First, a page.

A state push to make quality child care more affordable for about 15,000 low-income families takes effect this month, officials said Wednesday morning.

The changes will trim weekly out-of-pocket expenses for most low-income families by 60 percent, liberalizes eligibility rules and will be financed through a federal grant.

“The increase in funding and simplification of the application process greatly benefits families with parents that work or are in school that need help to afford quality child care,” state Superintendent of Education John White said in a prepared statement.

The program is called the Child Care Assistance Program.

It helps pay for the cost of child care for children from birth to 4 years old while parents are at work, school or in job training.

The new policy stems in part from a 2012 state law that is overhauling Louisiana’s child care system, which was often criticized as a costly, fragmented setup with uneven quality.

The state Board of Elementary and Secondary Education approved the changes in August.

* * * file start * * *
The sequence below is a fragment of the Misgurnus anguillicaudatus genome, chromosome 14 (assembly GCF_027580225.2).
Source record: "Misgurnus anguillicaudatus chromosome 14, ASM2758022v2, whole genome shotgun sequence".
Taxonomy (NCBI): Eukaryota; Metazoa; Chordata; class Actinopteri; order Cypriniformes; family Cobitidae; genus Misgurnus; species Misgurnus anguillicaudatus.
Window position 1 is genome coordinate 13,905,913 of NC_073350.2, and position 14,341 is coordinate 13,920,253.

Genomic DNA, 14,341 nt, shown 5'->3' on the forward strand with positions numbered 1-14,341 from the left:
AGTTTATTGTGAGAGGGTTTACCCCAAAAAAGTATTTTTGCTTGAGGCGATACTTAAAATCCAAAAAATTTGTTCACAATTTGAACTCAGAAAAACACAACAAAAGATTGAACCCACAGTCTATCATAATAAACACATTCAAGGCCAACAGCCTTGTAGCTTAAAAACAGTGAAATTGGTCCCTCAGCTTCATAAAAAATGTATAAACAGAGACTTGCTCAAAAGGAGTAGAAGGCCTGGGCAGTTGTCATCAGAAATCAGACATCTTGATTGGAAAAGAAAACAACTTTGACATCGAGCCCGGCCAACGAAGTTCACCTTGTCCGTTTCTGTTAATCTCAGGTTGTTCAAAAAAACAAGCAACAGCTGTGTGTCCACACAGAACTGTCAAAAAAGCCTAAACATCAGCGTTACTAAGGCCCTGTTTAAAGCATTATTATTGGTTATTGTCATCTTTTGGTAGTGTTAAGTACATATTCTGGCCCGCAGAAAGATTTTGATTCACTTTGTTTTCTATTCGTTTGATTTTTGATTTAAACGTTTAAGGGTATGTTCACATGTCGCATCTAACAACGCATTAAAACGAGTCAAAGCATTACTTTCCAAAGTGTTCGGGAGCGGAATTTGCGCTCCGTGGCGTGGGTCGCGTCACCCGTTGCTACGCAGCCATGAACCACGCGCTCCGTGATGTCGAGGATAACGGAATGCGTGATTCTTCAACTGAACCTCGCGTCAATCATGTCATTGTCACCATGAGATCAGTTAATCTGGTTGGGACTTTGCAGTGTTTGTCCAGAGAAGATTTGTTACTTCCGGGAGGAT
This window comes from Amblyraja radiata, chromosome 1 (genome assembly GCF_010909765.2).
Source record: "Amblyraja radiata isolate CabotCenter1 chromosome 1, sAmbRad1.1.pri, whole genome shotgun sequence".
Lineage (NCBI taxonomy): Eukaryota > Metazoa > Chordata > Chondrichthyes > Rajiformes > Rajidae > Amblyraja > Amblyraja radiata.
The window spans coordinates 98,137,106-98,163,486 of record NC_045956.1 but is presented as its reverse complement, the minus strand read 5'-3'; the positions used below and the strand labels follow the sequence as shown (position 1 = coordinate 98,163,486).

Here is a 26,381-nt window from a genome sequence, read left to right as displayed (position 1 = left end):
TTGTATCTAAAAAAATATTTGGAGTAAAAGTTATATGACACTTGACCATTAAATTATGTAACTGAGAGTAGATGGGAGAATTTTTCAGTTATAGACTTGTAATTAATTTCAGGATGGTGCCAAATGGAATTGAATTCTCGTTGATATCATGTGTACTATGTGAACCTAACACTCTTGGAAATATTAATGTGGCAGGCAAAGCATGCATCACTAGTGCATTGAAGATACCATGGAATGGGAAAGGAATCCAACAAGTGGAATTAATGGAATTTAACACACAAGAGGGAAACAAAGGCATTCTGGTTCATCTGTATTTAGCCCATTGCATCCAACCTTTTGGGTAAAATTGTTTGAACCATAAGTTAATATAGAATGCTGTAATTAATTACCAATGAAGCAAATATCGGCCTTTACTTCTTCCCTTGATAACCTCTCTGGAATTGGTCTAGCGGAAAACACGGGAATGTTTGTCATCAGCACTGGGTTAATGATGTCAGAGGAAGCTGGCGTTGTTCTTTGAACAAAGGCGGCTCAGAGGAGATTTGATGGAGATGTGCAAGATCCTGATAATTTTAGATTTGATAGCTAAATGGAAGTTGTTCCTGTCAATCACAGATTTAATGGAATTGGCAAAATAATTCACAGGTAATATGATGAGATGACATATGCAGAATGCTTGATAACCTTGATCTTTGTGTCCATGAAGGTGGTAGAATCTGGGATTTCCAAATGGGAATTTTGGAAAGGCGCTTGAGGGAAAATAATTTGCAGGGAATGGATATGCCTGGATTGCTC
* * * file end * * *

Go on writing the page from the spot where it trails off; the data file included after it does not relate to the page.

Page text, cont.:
They were earlier recommended by the Early Childhood Advisory Council.

Enrollment in CCAP shrunk from about 40,000 to 15,000 amid budget cuts during Gov. Bobby Jindal’s administration.

Under the previous rules, the aid averaged just 28 percent of what the state provided for prekindergarten programs, which lead to low teacher pay and problems retaining trained educators.

Families also lost their benefits immediately if a parent lost his or her job.

The new rules will increase stipends by up to 250 percent and end the policy that stops benefits if a parent or guardian loses their job.

Families will be eligible for the aid for at least one year regardless of employment and other life changes.

In addition, families will be able to apply for the assistance and check the status of their applications online.

Until now they had to rely on the mail to do so.

Families classified as living in poverty will not face any co-pay, as they do now.

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